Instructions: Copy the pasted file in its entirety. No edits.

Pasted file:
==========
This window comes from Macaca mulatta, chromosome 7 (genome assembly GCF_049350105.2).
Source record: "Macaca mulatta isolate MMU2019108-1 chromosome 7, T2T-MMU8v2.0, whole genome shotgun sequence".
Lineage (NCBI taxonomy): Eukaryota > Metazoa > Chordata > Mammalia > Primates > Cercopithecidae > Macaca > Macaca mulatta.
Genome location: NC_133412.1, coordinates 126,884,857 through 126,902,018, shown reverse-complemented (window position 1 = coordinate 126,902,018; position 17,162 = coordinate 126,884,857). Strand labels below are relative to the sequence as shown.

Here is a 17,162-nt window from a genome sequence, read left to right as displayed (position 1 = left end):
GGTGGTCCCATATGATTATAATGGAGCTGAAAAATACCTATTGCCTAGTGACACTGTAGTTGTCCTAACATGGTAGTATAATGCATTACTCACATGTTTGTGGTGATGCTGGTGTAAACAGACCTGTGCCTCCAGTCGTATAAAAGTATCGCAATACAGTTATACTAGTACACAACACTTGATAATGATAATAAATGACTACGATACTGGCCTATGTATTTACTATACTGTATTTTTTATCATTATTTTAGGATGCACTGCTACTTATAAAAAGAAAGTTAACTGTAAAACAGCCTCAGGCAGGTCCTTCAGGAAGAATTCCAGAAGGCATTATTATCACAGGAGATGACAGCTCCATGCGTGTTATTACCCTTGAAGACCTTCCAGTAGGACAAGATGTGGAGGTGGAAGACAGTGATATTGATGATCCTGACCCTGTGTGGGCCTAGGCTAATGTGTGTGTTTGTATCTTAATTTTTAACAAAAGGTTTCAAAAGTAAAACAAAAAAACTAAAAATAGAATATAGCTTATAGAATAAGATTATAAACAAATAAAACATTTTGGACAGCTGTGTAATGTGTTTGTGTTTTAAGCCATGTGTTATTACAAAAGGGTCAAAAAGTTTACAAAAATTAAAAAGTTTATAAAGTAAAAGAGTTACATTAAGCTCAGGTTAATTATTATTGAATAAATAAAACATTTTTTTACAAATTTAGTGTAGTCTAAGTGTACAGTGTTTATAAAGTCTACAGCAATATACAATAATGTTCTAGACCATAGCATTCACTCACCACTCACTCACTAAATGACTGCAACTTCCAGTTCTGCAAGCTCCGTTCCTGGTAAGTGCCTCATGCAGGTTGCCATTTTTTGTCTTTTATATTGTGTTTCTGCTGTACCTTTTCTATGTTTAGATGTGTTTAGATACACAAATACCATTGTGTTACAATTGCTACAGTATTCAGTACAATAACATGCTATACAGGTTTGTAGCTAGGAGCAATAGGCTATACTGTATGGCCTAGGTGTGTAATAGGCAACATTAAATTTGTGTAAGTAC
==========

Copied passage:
This window comes from Macaca mulatta, chromosome 7 (genome assembly GCF_049350105.2).
Source record: "Macaca mulatta isolate MMU2019108-1 chromosome 7, T2T-MMU8v2.0, whole genome shotgun sequence".
Lineage (NCBI taxonomy): Eukaryota > Metazoa > Chordata > Mammalia > Primates > Cercopithecidae > Macaca > Macaca mulatta.
Genome location: NC_133412.1, coordinates 126,884,857 through 126,902,018, shown reverse-complemented (window position 1 = coordinate 126,902,018; position 17,162 = coordinate 126,884,857). Strand labels below are relative to the sequence as shown.

Here is a 17,162-nt window from a genome sequence, read left to right as displayed (position 1 = left end):
GGTGGTCCCATATGATTATAATGGAGCTGAAAAATACCTATTGCCTAGTGACACTGTAGTTGTCCTAACATGGTAGTATAATGCATTACTCACATGTTTGTGGTGATGCTGGTGTAAACAGACCTGTGCCTCCAGTCGTATAAAAGTATCGCAATACAGTTATACTAGTACACAACACTTGATAATGATAATAAATGACTACGATACTGGCCTATGTATTTACTATACTGTATTTTTTATCATTATTTTAGGATGCACTGCTACTTATAAAAAGAAAGTTAACTGTAAAACAGCCTCAGGCAGGTCCTTCAGGAAGAATTCCAGAAGGCATTATTATCACAGGAGATGACAGCTCCATGCGTGTTATTACCCTTGAAGACCTTCCAGTAGGACAAGATGTGGAGGTGGAAGACAGTGATATTGATGATCCTGACCCTGTGTGGGCCTAGGCTAATGTGTGTGTTTGTATCTTAATTTTTAACAAAAGGTTTCAAAAGTAAAACAAAAAAACTAAAAATAGAATATAGCTTATAGAATAAGATTATAAACAAATAAAACATTTTGGACAGCTGTGTAATGTGTTTGTGTTTTAAGCCATGTGTTATTACAAAAGGGTCAAAAAGTTTACAAAAATTAAAAAGTTTATAAAGTAAAAGAGTTACATTAAGCTCAGGTTAATTATTATTGAATAAATAAAACATTTTTTTACAAATTTAGTGTAGTCTAAGTGTACAGTGTTTATAAAGTCTACAGCAATATACAATAATGTTCTAGACCATAGCATTCACTCACCACTCACTCACTAAATGACTGCAACTTCCAGTTCTGCAAGCTCCGTTCCTGGTAAGTGCCTCATGCAGGTTGCCATTTTTTGTCTTTTATATTGTGTTTCTGCTGTACCTTTTCTATGTTTAGATGTGTTTAGATACACAAATACCATTGTGTTACAATTGCTACAGTATTCAGTACAATAACATGCTATACAGGTTTGTAGCTAGGAGCAATAGGCTATACTGTATGGCCTAGGTGTGTAATAGGCAACATTAAATTTGTGTAAGTAC